New insight into the effect of mass transfer on the synthesis of silver and gold nanoparticles†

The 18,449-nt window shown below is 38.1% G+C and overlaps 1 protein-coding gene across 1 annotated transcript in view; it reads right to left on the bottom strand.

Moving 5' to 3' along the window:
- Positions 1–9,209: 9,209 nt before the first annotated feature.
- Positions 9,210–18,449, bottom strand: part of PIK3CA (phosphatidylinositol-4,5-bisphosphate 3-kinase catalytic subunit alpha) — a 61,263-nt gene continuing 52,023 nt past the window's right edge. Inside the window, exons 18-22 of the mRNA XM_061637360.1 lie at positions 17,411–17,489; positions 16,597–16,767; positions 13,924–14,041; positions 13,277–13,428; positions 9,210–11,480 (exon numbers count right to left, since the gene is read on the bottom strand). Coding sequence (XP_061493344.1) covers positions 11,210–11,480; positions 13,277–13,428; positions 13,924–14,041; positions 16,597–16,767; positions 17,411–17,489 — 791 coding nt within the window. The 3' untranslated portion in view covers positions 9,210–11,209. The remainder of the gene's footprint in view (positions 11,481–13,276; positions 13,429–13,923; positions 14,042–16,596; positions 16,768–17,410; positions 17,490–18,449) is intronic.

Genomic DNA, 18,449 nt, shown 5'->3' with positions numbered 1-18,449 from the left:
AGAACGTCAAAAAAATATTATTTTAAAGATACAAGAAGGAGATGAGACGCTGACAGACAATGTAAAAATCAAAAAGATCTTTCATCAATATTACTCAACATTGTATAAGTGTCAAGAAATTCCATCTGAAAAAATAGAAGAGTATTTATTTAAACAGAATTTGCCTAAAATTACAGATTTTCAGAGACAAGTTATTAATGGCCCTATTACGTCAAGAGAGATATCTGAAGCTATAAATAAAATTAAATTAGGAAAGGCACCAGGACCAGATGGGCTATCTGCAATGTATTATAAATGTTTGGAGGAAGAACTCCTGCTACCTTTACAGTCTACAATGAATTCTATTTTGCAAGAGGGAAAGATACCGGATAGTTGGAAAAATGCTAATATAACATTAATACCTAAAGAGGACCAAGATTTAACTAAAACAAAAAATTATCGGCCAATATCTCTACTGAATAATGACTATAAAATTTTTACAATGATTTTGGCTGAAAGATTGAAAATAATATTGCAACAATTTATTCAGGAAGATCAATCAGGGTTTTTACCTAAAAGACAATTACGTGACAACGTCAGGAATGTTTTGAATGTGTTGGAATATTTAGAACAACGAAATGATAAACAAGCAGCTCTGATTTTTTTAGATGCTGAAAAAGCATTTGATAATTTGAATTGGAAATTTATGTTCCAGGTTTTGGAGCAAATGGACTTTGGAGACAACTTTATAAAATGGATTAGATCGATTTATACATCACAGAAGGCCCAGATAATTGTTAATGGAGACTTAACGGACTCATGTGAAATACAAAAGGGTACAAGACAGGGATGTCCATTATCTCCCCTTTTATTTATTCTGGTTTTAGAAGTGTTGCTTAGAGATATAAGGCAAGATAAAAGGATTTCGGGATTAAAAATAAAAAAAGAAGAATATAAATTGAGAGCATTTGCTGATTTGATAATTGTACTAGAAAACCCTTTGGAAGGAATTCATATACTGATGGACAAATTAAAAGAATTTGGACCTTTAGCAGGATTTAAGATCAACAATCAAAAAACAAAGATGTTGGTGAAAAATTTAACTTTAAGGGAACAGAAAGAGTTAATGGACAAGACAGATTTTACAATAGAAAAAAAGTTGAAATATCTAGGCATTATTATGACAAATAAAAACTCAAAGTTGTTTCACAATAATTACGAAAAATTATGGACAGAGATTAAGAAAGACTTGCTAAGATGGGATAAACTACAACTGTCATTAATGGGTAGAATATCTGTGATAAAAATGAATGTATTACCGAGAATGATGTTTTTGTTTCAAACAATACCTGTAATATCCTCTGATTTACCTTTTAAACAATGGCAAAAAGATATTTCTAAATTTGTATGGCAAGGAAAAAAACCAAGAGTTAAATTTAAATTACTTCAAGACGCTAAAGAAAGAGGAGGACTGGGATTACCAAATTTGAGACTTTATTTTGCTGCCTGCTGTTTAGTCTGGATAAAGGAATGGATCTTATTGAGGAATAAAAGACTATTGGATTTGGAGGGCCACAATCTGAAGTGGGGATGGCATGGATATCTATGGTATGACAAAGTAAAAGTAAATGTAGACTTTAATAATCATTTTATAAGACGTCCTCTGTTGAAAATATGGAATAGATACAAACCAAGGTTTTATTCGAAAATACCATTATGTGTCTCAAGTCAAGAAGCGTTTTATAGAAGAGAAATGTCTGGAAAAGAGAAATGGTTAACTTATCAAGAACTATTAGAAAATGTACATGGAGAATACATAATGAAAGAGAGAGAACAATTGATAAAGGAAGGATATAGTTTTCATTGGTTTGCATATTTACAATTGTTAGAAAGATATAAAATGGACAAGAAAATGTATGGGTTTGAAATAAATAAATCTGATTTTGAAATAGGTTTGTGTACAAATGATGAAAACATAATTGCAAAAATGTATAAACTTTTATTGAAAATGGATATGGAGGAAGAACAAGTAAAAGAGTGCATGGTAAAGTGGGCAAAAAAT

The fact that mass transfer affects noble metal nanoparticle (NP) syntheses is well known, not least because the scale-up of batch processes is anything but trivial. Therefore, this work studies the synthesis of silver and gold nanoparticles in batch reactors using constant reactant concentrations, but different process conditions to alter the mass transfer during the synthesis. Silver NPs were synthesized by reduction of silver nitrate via sodium borohydride in the presence of trisodium citrate. Gold NPs were synthesized using the Turkevich method, reducing tetrachloroauric acid via trisodium citrate. Four synthesis conditions for each NP system were used to investigate the mass transfer effects on the size and dispersity of the NPs. These were the i) slow or ii) fast addition of the concentrated reducing agent to the dilute precursor and the iii) slow and iv) fast addition of the concentrated precursor to dilute reducing agent solutions. Slow addition was performed by adding the reagent dropwise at a rate of 0.5 ml min−1 from a tube suspended above the stirred bulk solution, while fast addition was achieved by adding the reagent near the stir bar tip at a rate of 50 ml min−1 from a tube submerged in the stirred bulk solution. Mixing times of 209 ms for slow and 46 ms for fast reagent addition were determined using the Villermaux–Dushman protocol in combination with a mixing model. The silver NP size ranged from 6.7 to 11.5 nm for the four mixing conditions tested, with the smallest NPs being synthesized by fast addition of sodium borohydride to a silver nitrate solution. Stabilization of the initially formed particles was key to producing smaller and less polydisperse silver NPs in the case of slow reagent addition. The gold NP size ranged from 13.1 to 18.0 nm, with the smallest NPs being synthesized by fast addition of the trisodium citrate solution to the tetrachloroauric acid precursor solution. Faster reagent addition reduced polydispersity, due to a sharper separation of nucleation and growth. The results for both systems highlight the importance of mass transfer in determining the size and degree of polydispersity in batch synthesis of NPs and indicate that the effects are system-dependent.